New officers praised for their resilience, hard-work and professionalism
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Today we celebrate with our new recruits on the Police Constable Degree Apprenticeship (PCDA) as they've passed the initial learning phase.
Derbyshire was an early adopter of the PCDA back in September 2018; it provides an opportunity to become a paid police officer whilst gaining a fully-funded degree from the University of Derby.
They come from a variety of backgrounds, places of work and home counties in the Midlands. Among the officers are three former police community support officers, two special constables, students, administrators, a waitress and an airport operations controller.
Let's find out a bit more about the 'Class of 2021' from their trainers Constable Simon O'Connor and Lynn Craughwell: "As our third PCDA course draws to a close, both of us would like to wish every apprentice the very best of luck. They won't need luck as they are going to be great officers serving the people of Derbyshire and are an asset to our organisation.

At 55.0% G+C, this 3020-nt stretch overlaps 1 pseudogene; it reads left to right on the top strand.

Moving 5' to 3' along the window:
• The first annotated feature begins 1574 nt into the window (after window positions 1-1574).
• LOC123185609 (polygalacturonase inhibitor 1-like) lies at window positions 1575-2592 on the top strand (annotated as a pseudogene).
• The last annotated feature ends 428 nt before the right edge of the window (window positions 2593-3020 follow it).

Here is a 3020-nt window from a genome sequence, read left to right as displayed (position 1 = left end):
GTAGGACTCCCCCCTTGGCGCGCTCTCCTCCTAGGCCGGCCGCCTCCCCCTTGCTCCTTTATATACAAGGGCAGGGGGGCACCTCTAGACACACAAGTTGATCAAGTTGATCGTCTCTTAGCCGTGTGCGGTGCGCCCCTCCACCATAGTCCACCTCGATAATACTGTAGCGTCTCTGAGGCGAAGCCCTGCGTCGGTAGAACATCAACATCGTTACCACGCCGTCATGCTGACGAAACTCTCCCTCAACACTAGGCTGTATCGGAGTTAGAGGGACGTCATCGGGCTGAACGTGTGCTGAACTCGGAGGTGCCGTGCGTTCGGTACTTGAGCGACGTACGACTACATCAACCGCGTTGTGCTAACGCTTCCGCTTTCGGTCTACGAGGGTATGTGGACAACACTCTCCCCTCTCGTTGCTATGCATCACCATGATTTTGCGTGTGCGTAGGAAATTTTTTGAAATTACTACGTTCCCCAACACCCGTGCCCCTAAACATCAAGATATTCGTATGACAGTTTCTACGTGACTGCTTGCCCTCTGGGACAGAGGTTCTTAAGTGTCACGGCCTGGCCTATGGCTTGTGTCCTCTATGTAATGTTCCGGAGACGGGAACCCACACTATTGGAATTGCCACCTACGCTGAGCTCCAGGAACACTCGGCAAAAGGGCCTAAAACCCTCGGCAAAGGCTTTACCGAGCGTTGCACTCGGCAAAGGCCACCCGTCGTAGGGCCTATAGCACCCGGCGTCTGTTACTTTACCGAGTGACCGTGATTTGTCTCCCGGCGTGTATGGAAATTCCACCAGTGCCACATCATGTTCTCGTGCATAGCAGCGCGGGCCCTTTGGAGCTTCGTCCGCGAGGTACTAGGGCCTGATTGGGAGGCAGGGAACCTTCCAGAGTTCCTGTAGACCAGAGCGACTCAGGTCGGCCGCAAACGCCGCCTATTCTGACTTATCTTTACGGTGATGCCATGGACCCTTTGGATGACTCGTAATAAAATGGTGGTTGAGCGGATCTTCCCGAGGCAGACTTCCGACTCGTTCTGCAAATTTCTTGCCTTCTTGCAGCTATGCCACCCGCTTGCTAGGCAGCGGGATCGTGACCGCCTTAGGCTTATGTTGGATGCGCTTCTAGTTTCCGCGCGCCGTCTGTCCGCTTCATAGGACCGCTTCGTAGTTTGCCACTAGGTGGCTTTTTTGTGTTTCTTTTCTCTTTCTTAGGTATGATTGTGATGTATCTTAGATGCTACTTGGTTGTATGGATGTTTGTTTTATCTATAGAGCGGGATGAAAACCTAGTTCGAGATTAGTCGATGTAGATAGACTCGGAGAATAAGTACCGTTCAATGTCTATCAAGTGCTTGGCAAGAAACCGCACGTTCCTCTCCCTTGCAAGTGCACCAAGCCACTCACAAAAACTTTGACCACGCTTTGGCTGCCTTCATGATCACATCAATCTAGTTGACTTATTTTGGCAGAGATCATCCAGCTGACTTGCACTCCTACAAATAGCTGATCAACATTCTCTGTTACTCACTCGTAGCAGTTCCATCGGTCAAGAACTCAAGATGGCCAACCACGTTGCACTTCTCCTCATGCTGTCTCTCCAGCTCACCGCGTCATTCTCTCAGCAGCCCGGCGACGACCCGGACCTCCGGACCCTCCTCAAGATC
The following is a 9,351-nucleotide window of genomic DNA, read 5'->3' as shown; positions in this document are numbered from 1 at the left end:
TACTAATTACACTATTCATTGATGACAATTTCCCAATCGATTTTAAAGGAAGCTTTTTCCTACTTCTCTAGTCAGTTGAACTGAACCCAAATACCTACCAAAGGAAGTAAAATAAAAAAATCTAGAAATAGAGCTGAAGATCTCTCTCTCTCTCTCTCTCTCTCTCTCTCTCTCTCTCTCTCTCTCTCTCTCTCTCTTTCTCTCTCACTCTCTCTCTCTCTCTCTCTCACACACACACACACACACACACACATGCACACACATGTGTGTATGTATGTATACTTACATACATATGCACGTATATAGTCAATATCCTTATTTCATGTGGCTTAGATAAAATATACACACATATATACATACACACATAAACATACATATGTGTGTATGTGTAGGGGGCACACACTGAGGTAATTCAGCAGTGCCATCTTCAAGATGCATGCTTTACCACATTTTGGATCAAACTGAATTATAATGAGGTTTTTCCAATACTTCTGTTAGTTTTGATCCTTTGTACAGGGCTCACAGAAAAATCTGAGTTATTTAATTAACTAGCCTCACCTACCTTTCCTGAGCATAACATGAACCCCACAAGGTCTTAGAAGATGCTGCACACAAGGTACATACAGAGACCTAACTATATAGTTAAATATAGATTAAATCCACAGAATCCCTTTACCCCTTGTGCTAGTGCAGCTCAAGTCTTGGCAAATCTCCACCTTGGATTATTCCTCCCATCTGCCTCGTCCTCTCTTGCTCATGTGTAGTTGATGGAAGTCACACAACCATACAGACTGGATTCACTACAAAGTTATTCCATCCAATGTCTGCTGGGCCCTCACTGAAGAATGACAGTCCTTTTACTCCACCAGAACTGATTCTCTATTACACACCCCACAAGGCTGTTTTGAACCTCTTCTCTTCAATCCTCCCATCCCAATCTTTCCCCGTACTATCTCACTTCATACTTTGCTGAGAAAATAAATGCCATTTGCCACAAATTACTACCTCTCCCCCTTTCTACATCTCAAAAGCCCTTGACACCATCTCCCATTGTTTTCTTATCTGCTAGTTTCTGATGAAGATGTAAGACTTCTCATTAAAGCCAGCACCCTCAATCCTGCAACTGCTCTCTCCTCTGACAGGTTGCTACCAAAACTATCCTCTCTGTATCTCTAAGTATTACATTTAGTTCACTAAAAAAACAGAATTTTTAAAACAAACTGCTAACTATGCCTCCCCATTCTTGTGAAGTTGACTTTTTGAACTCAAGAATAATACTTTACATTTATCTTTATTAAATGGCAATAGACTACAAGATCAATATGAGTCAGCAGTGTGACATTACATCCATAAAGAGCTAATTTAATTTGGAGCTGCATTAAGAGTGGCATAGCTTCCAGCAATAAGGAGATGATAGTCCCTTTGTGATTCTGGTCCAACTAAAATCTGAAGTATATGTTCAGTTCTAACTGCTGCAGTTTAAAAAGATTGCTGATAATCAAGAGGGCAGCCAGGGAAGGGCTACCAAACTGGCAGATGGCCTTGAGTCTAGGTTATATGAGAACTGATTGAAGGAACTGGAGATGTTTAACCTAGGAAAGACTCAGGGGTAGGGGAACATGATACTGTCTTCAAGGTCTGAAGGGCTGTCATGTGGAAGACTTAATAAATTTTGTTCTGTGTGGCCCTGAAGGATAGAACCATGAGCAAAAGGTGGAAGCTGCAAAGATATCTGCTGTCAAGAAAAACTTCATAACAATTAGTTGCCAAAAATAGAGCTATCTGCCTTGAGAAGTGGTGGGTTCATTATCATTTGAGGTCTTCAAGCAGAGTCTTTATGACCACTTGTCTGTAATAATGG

"On 15 February we met a group of people who were all aspiring to become talented and capable police officers. Today we celebrate exactly that.
"This course has been difficult for all, in ways we never imagined or were able to plan for. Covid-19 restrictions meant we had to adapt to delivering training with social distancing, limited visits to off-site venues and guest speakers. We had to have remote lessons and sessions due to isolation and illnesses but everyone pulled together and overcame these hurdles.
"As a group of people, they have been resilient, hard-working, and most of all a professional and dedicated team. This will serve them well as they move through their careers. Now they leave us and move to divisions. Along with their daily policing duties and shifts they have their academic work to complete, attachments on specialist departments and many assignments, exams and assessed presentations to complete.
"We look forward to hearing about their experiences on shift, and wish everyone the very best with their continued studies and their final research projects and dissertations in two years’ time."